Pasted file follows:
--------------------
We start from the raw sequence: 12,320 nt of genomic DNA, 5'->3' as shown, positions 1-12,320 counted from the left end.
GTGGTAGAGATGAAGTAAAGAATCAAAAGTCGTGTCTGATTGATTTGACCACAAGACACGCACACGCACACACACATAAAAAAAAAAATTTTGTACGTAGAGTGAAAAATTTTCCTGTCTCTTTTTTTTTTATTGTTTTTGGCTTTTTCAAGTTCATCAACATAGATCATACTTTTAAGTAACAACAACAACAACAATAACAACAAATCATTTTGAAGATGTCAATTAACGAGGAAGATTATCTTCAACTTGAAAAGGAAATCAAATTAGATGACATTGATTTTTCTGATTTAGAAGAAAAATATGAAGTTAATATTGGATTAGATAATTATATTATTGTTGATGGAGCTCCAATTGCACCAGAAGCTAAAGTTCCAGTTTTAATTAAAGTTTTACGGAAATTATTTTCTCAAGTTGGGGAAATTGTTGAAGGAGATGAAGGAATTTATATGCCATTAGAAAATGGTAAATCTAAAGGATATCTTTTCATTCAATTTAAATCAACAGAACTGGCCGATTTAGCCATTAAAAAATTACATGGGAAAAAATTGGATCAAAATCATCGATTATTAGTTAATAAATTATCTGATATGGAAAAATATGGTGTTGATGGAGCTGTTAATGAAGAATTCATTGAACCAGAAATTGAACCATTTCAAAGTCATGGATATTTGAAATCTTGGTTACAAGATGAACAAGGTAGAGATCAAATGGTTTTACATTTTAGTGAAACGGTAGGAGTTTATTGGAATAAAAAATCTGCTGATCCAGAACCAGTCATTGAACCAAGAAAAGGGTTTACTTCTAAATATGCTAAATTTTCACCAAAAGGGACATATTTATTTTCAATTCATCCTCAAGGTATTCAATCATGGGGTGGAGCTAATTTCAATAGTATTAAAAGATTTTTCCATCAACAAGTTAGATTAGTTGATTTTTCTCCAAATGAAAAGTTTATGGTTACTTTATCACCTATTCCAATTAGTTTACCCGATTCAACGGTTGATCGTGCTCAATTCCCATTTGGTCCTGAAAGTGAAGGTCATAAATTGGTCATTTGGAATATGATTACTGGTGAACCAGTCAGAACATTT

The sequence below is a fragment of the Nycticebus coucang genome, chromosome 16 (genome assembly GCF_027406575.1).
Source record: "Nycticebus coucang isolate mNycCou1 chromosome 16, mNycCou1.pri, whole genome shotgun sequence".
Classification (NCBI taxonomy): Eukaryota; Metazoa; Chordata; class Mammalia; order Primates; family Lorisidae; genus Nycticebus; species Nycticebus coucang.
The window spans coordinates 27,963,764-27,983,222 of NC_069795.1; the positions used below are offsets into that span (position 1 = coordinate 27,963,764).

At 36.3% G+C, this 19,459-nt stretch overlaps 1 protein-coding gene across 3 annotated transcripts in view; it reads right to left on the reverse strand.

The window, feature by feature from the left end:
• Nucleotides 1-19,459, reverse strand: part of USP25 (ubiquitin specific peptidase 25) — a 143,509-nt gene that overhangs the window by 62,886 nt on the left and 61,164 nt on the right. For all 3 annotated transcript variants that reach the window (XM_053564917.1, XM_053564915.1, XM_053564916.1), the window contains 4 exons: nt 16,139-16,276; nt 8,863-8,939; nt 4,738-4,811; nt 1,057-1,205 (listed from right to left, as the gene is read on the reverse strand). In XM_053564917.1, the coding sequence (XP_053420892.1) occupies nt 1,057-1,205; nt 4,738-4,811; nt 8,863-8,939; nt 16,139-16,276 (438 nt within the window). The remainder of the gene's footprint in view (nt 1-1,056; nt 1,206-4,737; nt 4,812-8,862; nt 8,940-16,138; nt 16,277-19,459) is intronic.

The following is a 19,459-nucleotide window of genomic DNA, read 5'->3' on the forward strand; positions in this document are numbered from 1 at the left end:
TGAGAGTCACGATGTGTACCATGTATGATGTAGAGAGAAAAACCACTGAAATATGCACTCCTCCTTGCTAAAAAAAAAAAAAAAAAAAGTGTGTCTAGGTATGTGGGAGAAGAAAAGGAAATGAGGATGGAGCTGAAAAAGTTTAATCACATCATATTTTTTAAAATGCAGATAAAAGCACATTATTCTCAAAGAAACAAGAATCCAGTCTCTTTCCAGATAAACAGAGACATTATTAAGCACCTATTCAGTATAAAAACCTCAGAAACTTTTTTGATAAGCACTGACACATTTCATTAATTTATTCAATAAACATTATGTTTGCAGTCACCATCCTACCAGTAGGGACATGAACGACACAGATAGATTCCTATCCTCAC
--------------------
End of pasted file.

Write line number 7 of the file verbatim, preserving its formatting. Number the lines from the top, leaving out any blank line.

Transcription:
At 36.3% G+C, this 19,459-nt stretch overlaps 1 protein-coding gene across 3 annotated transcripts in view; it reads right to left on the reverse strand.